China is more than ancient imperial glory and modern futuristic cities.
There is also beautiful nature, and in the case of the Longji rice terraces, the beautiful “human nature” of cultural landscapes.
Going into the Longji rice terraces hiking, e.g. from Dazhai to Ping’an, is a great way of learning more about this part of China and its peculiar position between popular tourist spot and lived-in landscape…
Basics of the Dazhai-Ping’an Hike in the Longji Rice Terraces
Many of the (few) descriptions online make it sound like any Longji rice terraces hiking can only be done on longer, guided tours.
It is actually quite an easy hike, at least where distance and navigation are concerned.
Its length is about 12 km (just over 7 miles); it took me under 3 hours to finish it.
Still, the path through the Longji rice terraces is not to be underestimated. There is a lot of ups and downs.
The Dazhai-Ping’an Longji Rice Terraces Hiking Path
From Dazhai, the hike goes up through the village, then along the side of Tiantouzhai in the direction of Xishan Shaole.
The path turns left, climbing steeply up the hill, where the path to the Xishan Shaole viewing area goes right. (At the end of 2019, that path up was a gravel road with quite a bit of new construction around.)
Cresting the hill, you have to get off the gravel road rather suddenly to start walking on small trails through forest and along rice terraces again.
Those terraces are much less touristy, many already harvested in October, when the visited ones are still being left untouched for the tourists (although the rice should have been harvested already).
Tourism, and Life on the Side
Here, it becomes very clear that there is still some agriculture for food production in this area, but it’s become almost a side show.
Tourism is the way to really make an income – if you can manage to get into that, and if you live in one of those areas where the people go (or are being led).
If you live off of the main sights, which is what the terraced fields really have become, you are out of luck.
I had visited the Longji rice terraces once before, in 2009 (ten years prior). Then, Ping’an – where this hike ends – was the only place to go as a tourist, and it was still a backwater.
Dazhai, where I decided to stay this time around (in 2019), has only been developed as a tourist destination in the intervening years. With an enterprising village head (from what I’ve heard), it’s become rather popular; the cable car up to the Jinkeng (Golden Buddha Peak) viewing platform sure didn’t hurt with that!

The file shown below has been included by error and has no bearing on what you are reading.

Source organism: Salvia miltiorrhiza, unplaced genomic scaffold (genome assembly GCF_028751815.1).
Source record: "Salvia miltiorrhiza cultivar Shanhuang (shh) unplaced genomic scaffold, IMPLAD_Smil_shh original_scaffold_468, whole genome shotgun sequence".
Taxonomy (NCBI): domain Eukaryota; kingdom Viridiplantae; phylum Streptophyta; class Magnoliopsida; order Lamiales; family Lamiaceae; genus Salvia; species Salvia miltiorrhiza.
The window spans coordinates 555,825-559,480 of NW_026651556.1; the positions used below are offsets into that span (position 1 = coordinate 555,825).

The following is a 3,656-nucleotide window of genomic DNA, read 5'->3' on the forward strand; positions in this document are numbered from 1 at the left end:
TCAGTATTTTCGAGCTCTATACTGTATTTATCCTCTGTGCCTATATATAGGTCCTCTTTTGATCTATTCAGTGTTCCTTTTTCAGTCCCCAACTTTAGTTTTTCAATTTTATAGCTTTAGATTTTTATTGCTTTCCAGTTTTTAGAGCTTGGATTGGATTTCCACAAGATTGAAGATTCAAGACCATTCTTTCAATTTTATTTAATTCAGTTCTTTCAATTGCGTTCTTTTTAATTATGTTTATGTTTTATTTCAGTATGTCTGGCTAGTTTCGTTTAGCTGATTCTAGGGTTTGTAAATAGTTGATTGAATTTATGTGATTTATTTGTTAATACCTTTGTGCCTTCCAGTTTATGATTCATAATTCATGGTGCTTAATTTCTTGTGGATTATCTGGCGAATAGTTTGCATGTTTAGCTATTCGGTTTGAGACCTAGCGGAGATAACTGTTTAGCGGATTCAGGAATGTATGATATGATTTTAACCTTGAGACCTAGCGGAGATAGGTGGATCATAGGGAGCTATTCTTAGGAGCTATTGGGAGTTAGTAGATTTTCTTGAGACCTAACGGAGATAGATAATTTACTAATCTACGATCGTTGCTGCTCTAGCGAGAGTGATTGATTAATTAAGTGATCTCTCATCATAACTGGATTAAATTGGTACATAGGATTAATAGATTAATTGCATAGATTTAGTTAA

Onwards “In Between”
The trail continues like alongside rice terraces for a while, except for a few interruptions.
One, at a farm house, where the path takes a strange turn left, past the house. Well, strange… it is not strange so much as it is just not as easy to see as the path had been up to that point.
At and through the village of Zhong Lu, I can only advise having the GPS route loaded onto a watch with navigation; the path goes near a road but not on it into the village, through it past houses in a rather complicated way, then on the road for a little bit and down again off of it.
Not easy. I was happy to encounter another hiker there who seemed to know the way a bit better.
Soon after, one crosses a flat bit of ground that looks very much like rains must turn it into a creek bed.
Farther on, there is quite an up-and-down across rice terraces again, and then again more forest paths.
Getting to Ping’an
Close to Ping’an lies an area of new(?), differently terraced fields with lots of covered paths (if that is really what they are) alongside them.
There, the small trails end.
Suddenly, the trail is a road, there is a lot of car traffic – and you find yourself at the parking lot for the JiuLong WuHu (“Nine Dragons and Five Tigers”) viewing platform above Ping’an.
The hike is not finished there, it still goes down to and through Ping’an village, on small stone paths again leading through terraced rice fields.
The village proves itself more commercialized than Dazhai by now (as many visitors to it have said it was); the looks of it remain nice, though.
For more impressions and to see the paths to the Qianceng Titian “Thousand Layer Terraces” and Jinfoding “Golden Buddha Peak” viewing spots near Dazhai, as well as more on the history of the Longji rice terraces, head over to this post.